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Thread: Cut Formica With A Circular Saw?

  1. #1

    Cut Formica With A Circular Saw?

    I watched a YT and a guy was cutting formica with a circular saw. Can I do that? If so, what kind of blade would I need?

  2. #2
    Join Date
    Nov 2007
    Location
    NW Indiana
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    2,760
    I cut Formica on my table saw with a fine toothed blade. I cut it oversize, apply it and then trim with router bit.

  3. #3
    Join Date
    Mar 2003
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    SE PA - Central Bucks County
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    58,845
    Same answer as Larry but adding that a ZCI is pretty essential. Honestly, I just used whatever blade I had in the saw at the time with no issues.
    --

    The most expensive tool is the one you buy "cheaply" and often...

  4. #4
    Join Date
    Sep 2015
    Location
    San Diego, Ca
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    1,538
    I've cut formica with a sharp fine tooth plywood blade. Perhaps try a practice piece or two. You said circular hand saw, so I'm assuming that it is an upward cut, so put the finished side down. If you get chipout, then try putting a plywood "backer" on top of the formica. Also, putting masking tape on the finished surface (or both) can help with chipout.

  5. #5
    Join Date
    May 2014
    Location
    Alberta
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    1,966
    This summer I broke down a 5x12 sheet of laminate on my shop floor with my tracksaw with styrafoam under it. Just had the plywood blade in it. Usually cut pieces to rough size on my slider, but this is a two person job and I was working alone.

  6. #6
    Join Date
    Nov 2012
    Location
    Escanaba, Michigan
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    43
    Derek, I have cut many sheets of both V-32, and countertop formica with my table saw, using a sharp fine tooth blade like others have said. One think to watch for is that formica does not go under your fence when you are cutting it. I made a jig which I clamped to the fence. It was a piece of 3/4" pine with a cleat attached to the bottom made of 1/8" veneer. This keeps the formica from creeping under the fence. Also, I attached a piece of pine to that to prevent chattering. If you only have a few cuts, and are afraid of chipping you can put blue painters tape over the cut. This minimizes chipping. One other thing to watch for is that your throat plate is the width of the blade.

  7. #7
    Thanks for the help. This will save me a lot of work, scribing the lines with a straight edge and one of those hand laminate "cutters". Haven't worked that hard in years.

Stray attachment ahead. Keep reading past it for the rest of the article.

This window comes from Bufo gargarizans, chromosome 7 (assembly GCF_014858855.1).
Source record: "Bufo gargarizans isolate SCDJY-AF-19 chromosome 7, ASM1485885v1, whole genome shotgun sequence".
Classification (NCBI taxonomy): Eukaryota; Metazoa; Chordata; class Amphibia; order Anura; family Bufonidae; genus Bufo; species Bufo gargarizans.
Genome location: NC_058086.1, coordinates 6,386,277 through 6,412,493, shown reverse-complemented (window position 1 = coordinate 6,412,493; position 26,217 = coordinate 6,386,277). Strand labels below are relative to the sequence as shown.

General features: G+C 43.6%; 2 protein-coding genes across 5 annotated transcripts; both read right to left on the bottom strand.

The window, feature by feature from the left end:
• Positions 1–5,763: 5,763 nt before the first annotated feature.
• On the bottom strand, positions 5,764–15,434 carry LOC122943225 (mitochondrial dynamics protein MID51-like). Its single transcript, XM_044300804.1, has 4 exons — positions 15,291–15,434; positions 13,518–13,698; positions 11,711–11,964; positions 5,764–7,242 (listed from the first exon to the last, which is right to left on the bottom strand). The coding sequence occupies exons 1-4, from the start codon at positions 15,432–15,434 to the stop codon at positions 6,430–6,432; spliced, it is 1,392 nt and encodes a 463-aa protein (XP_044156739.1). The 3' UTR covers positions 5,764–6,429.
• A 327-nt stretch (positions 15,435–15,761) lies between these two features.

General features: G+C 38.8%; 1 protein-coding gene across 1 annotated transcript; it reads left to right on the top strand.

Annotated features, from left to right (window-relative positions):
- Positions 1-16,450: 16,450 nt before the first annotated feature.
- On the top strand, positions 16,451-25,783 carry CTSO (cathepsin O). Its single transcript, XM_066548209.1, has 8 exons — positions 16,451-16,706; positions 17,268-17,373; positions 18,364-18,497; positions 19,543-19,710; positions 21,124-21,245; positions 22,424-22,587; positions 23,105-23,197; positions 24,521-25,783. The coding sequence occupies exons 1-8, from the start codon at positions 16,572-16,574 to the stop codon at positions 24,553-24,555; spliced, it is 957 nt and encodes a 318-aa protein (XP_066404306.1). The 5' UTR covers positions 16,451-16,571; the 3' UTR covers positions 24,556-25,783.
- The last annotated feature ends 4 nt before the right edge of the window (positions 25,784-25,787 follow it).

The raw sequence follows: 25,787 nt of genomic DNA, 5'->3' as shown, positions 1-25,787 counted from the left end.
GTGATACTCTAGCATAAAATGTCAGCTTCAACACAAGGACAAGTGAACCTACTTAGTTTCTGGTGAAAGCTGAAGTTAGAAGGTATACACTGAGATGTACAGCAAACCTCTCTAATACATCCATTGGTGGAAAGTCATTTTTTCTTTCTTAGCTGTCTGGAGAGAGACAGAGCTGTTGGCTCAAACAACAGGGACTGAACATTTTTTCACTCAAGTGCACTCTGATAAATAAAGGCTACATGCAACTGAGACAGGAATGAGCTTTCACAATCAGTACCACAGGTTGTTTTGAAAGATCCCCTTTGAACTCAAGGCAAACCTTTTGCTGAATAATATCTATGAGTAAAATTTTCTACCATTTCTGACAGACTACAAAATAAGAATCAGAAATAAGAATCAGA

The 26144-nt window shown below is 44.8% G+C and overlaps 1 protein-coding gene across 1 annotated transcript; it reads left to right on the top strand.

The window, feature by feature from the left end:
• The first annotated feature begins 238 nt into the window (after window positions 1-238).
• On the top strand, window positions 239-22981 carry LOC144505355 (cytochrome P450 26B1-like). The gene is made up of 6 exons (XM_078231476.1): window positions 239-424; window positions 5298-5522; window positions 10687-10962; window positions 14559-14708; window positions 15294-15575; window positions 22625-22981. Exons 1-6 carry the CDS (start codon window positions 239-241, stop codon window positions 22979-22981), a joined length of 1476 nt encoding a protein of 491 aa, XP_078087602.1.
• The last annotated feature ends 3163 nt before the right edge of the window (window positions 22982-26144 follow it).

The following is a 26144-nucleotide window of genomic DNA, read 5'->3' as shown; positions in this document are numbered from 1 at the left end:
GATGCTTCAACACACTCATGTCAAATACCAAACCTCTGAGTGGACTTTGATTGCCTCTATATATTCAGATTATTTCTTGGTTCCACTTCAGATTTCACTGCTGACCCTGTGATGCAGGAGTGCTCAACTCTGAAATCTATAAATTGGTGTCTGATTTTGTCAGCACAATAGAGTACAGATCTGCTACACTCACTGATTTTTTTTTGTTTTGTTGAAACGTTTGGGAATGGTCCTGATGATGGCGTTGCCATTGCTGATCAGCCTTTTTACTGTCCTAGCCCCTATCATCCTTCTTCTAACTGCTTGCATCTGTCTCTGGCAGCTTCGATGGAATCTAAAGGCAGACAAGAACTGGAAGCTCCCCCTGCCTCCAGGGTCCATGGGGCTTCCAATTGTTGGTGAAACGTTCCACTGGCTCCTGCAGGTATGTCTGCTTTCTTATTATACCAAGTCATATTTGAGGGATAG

8. #8
    Join Date
    Jul 2003
    Location
    Winterville, NC (eastern NC)
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    2,216
    You can cut it with a table or hand held circular saw. But a simpler and quieter way is to get one of the low cost hand held scoring cutters from the big box store. Usually found in the section with the laminate sheets and rollers. Use a straight edge to guide the cut. Takes several passes but saves wear and tear on your blades.

  9. #9
    table saw, circ saw or many times laminate trimmer 1/4" bit free hand to a magic marker line with some care

  10. #10
    Quote Originally Posted by Mike Wilkins View Post
    You can cut it with a table or hand held circular saw. But a simpler and quieter way is to get one of the low cost hand held scoring cutters from the big box store. Usually found in the section with the laminate sheets and rollers. Use a straight edge to guide the cut. Takes several passes but saves wear and tear on your blades.
    I did the scoring tool this time, but never again. It really was a pain. I think I'd much rather run a circular saw over it with a straight edge.

  11. #11
    I rough out the Formica using a track saw with carbide blade. Same on the table saw.
    "Anything seems possible when you don't know what you're doing."

  12. #12
    Join Date
    Feb 2014
    Location
    Lake Gaston, Henrico, NC
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    6,096
    I keep a thin aluminum angle to put against the table saw fence when cutting Formica. It just keeps it from going under the edge of the fence by riding it on top of the angle.

  13. #13
    You could just keep it fully supported. On a table saw take a piece of 1/8” material about the length (or the length) of your fence about 3”-4” wide and rip about 1” down the strip to about an 1-2” at the end then cut it off, (basically an “L” shape) put the long edge against the fence and the tab under and in front of the fence ( this keeps it from moving forward). This keeps the laminate from slipping under the fence.

    Also you do not need a zci to do this, wouldn’t hurt but absolutely not needed, i have cut hundreds of sheets of laminate this way even 10’x 5’ sheets (although I wouldn’t recommend that on your first go)

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